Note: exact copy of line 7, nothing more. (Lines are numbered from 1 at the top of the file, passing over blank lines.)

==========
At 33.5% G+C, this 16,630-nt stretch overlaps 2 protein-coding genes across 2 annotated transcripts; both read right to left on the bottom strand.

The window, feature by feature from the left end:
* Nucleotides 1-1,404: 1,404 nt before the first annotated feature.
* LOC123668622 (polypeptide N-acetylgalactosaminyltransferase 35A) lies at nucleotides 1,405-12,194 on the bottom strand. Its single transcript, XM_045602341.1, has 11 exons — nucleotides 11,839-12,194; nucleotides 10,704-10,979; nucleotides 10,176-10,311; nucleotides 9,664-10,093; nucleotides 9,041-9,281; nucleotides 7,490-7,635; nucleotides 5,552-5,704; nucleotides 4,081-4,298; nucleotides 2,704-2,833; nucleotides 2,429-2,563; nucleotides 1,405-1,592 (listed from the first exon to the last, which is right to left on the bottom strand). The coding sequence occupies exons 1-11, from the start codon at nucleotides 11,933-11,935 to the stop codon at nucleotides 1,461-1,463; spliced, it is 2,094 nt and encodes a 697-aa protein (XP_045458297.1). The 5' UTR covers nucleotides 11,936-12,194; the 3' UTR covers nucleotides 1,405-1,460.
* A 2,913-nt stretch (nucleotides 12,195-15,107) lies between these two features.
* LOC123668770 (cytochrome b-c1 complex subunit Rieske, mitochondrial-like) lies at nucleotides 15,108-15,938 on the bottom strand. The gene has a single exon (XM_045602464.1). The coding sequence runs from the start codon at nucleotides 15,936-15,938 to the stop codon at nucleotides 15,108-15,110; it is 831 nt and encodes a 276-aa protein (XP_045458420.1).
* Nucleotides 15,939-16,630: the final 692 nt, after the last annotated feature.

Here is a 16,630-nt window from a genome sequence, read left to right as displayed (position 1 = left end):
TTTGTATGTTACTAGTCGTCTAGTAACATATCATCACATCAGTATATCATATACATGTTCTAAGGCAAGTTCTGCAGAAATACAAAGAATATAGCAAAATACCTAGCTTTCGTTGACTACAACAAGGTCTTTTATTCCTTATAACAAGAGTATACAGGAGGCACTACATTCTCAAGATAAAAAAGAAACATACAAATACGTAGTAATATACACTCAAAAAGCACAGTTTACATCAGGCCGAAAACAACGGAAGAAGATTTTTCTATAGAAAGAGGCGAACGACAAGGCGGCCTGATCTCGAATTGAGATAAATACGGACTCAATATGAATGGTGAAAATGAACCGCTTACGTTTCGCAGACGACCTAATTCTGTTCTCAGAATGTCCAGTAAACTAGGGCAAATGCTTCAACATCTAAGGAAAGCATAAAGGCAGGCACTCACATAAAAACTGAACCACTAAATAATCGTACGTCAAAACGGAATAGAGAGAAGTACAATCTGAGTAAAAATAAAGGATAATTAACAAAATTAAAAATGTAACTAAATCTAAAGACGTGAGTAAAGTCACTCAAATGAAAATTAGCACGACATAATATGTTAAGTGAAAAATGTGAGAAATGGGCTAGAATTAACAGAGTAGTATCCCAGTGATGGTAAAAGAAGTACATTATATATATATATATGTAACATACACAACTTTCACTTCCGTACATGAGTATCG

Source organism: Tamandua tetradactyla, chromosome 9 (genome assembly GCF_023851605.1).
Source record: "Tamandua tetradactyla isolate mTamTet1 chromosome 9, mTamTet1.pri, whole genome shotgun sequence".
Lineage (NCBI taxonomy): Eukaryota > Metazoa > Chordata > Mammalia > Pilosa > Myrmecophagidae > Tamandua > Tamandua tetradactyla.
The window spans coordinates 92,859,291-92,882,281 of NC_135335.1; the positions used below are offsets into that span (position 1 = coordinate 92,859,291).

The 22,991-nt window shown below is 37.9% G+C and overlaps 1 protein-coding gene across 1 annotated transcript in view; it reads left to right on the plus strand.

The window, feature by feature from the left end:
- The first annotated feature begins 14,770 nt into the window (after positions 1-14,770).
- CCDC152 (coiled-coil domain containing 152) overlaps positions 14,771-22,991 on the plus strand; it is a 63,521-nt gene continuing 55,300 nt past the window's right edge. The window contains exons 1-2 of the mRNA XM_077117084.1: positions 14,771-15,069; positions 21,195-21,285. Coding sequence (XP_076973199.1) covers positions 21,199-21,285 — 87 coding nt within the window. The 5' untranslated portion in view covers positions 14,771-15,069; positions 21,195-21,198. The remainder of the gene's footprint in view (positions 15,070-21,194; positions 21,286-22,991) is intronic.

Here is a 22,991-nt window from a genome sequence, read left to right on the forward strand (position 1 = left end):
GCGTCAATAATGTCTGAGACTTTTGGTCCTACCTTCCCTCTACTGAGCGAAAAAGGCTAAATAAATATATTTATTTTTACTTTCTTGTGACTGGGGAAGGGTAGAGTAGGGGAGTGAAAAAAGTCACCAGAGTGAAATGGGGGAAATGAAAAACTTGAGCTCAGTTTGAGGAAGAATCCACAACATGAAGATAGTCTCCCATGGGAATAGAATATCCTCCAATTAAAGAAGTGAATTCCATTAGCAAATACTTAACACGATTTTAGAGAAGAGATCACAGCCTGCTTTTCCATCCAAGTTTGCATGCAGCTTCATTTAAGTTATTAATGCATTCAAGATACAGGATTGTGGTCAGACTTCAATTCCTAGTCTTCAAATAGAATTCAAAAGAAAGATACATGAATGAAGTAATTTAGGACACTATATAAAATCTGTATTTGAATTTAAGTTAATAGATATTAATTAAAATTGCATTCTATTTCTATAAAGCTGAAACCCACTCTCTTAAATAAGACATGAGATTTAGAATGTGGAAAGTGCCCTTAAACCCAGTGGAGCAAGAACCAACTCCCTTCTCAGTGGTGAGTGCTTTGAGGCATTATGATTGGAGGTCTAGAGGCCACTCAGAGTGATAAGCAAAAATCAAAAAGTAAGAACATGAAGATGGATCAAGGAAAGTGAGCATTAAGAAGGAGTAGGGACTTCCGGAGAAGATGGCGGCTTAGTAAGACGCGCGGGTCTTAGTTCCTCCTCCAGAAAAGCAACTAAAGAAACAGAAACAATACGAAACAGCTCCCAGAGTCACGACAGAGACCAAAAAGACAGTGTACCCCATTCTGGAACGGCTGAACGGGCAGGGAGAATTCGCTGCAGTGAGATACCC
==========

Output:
* Nucleotides 15,939-16,630: the final 692 nt, after the last annotated feature.